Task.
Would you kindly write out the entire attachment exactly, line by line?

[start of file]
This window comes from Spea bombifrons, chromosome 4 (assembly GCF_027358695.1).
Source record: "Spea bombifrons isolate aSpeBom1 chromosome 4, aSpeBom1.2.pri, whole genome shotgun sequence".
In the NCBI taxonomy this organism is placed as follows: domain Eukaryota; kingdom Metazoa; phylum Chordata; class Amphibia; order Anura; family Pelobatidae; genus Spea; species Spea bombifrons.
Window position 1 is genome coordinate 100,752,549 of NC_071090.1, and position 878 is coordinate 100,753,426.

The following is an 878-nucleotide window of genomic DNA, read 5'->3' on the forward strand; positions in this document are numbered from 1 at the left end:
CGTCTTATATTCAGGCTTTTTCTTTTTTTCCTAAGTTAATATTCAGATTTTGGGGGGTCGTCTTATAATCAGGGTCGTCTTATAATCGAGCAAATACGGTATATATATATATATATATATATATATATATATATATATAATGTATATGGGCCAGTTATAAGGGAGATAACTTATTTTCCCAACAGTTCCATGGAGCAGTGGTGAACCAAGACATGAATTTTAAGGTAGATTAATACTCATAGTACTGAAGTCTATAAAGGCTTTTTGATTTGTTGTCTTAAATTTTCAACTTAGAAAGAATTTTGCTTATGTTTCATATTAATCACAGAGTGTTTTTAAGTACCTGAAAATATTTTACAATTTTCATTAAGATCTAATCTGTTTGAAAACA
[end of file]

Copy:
This window comes from Spea bombifrons, chromosome 4 (assembly GCF_027358695.1).
Source record: "Spea bombifrons isolate aSpeBom1 chromosome 4, aSpeBom1.2.pri, whole genome shotgun sequence".
In the NCBI taxonomy this organism is placed as follows: domain Eukaryota; kingdom Metazoa; phylum Chordata; class Amphibia; order Anura; family Pelobatidae; genus Spea; species Spea bombifrons.
Window position 1 is genome coordinate 100,752,549 of NC_071090.1, and position 878 is coordinate 100,753,426.

The following is an 878-nucleotide window of genomic DNA, read 5'->3' on the forward strand; positions in this document are numbered from 1 at the left end:
CGTCTTATATTCAGGCTTTTTCTTTTTTTCCTAAGTTAATATTCAGATTTTGGGGGGTCGTCTTATAATCAGGGTCGTCTTATAATCGAGCAAATACGGTATATATATATATATATATATATATATATATATATATATAATGTATATGGGCCAGTTATAAGGGAGATAACTTATTTTCCCAACAGTTCCATGGAGCAGTGGTGAACCAAGACATGAATTTTAAGGTAGATTAATACTCATAGTACTGAAGTCTATAAAGGCTTTTTGATTTGTTGTCTTAAATTTTCAACTTAGAAAGAATTTTGCTTATGTTTCATATTAATCACAGAGTGTTTTTAAGTACCTGAAAATATTTTACAATTTTCATTAAGATCTAATCTGTTTGAAAACA